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Tech Companies Under Fire for Supporting Immigration Enforcement, Deportations

— October 24, 2018

Technology firms like Amazon, Palantir and Microsoft are making millions from U.S. immigration enforcement, according to a new report detailed by The Guardian.

High-profile corporations are purportedly providing the federal government with tools which aid in the surveillance, detention and deportation of undocumented migrants. The findings were published Tuesday in a report put together by a collection of advocacy organizations.

The report, writes The Guardian, outlines ways in which the U.S. Immigration and Customs Enforcement agency has expanded its digital reach.

Despite the money to be made serving the federal government’s anti-immigrant agenda, many infrastructure and technology companies ‘have faced growing internal and external pressure to cancel their contracts.’

“During this time of continued escalated abuse by ICE and the Department of Homeland Security, we’ve been frustrated, scared and shocked by the level of secrecy around how many of these tech contracts are procured,” said Jacinta Gonzalez of Mijente, one of the non-profit groups that backed the report. “These technologies are being used in real time, and so many companies are profiting.”

The full report was commissioned by Mijente produced by research firm Empower LCC.

ICE, claims, uses cloud-based data and analytics to build profiles of undocumented migrants and track their whereabouts. Spending on information technology accounts for close to 10% of the Department of Homeland Security’s budget, with a dollar amount bordering $7 billion.

Some immigration advocates have criticized ICE for allowing its agents to wear “POLICE” identifiers. Under President Trump, ICE has significantly increased deportations of undocumented migrants with non-criminal records. Image via Wikimedia Commons/public domain. No uploader information given.

“The Trump administration is pushing an incredibly racist and xenophobic policing agenda,” Gonzalez told Fortune. “Tech and data companies’ involvement is part of this expansion.

“The government could be contracting tech companies for environmental reasons, but instead it’s targeting communities of color, specifically people organizing for their rights.”

Mijente, says Fortune, has pressured Palantir to cancel a $51 million contract with ICE. Palantir is currently collaborating with the agency to ‘build a web case management system’ designed with migrant deportation as its ultimate aim.

Information collected by Palantir draws on DHS and FBI databases. Along with connecting undocumented border-crossers with real and assumed identities, the profiles include “schooling, family relationships, employment information, phone records, immigration history, foreign exchange program status, personal connections, biometric traits, criminal records, and home and work addresses.”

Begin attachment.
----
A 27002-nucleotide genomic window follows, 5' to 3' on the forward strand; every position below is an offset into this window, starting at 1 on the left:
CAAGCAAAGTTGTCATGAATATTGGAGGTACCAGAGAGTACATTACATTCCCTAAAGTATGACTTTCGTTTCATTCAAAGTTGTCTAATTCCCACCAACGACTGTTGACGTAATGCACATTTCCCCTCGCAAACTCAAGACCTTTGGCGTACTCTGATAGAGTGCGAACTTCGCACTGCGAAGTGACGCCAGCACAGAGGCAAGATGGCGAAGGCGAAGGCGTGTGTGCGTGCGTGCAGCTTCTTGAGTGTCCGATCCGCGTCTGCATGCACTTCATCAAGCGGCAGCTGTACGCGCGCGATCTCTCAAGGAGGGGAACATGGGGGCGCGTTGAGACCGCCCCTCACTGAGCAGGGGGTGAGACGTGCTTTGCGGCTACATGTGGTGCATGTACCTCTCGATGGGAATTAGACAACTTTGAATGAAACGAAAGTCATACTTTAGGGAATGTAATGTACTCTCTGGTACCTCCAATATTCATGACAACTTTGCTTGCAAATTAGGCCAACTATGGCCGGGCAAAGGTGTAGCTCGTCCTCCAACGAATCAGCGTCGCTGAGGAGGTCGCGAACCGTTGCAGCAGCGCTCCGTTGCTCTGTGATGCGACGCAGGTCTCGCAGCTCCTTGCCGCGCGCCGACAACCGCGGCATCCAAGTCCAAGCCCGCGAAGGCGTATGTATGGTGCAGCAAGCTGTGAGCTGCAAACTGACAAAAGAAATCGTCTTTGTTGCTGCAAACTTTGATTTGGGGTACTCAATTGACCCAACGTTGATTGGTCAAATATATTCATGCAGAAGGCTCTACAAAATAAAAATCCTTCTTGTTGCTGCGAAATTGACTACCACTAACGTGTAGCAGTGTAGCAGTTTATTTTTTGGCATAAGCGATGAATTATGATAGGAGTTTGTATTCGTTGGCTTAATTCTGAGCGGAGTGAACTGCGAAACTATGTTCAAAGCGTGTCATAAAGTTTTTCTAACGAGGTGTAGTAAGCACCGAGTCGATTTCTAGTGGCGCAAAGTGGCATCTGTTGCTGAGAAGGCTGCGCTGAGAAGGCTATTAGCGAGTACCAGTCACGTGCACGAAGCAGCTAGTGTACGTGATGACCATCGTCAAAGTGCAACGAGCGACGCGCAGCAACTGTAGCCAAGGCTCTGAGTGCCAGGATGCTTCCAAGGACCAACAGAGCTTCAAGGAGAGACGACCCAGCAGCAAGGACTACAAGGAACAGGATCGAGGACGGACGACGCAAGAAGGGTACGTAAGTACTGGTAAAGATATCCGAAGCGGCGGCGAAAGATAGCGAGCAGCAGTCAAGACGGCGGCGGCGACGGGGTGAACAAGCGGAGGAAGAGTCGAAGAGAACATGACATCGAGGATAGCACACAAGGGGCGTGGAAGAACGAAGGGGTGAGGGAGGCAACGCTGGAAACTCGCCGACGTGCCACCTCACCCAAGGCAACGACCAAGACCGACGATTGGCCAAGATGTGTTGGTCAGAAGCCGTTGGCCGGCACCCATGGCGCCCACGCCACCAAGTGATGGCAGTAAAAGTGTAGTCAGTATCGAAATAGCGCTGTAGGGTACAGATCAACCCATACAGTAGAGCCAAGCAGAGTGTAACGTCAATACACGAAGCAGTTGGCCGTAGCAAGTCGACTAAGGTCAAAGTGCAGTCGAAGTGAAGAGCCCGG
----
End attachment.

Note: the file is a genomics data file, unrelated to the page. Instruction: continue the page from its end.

Amazon assists by providing the virtual space and physical resources needed to host Palantir’s system; the company also hosts a backup of the Department of Homeland Security’s biometric information.

Amazon, reports Fortune, has suffered some internal dissent from its decision to sign contracts with law enforcement and immigration authorities. An open letter sent to CEO Jeff Bezos said tracking technologies militarize police and torment migrant workers.

Of particular concern to some employees is Amazon’s ‘Rekognition’ facial recognition software, along with technical support rendered to ICE associates.

The American Civil Liberties Union has taken notice, too, issuing a statement urging Amazon to reconsider its resource allocation.

“Amazon says Rekognition can be used to identify ‘people of interest,’ raising the possibility that those labeled suspicious by governments—such as undocumented immigrants or Black activists—will be seen as fair game for Rekognition surveillance,’ ACLU wrote in a blog post.

Mijente says the most concerning aspect of high technology’s latest developments is that they may enable oppressive governments to effectively silence dissidents.

“Surveillance and silencing of communities that express dissent is nothing new, but technology facilitates it so much more that it reaches new levels,” Gonzalez said. “This concentration of power and influence is unprecedented in a lot of ways.”


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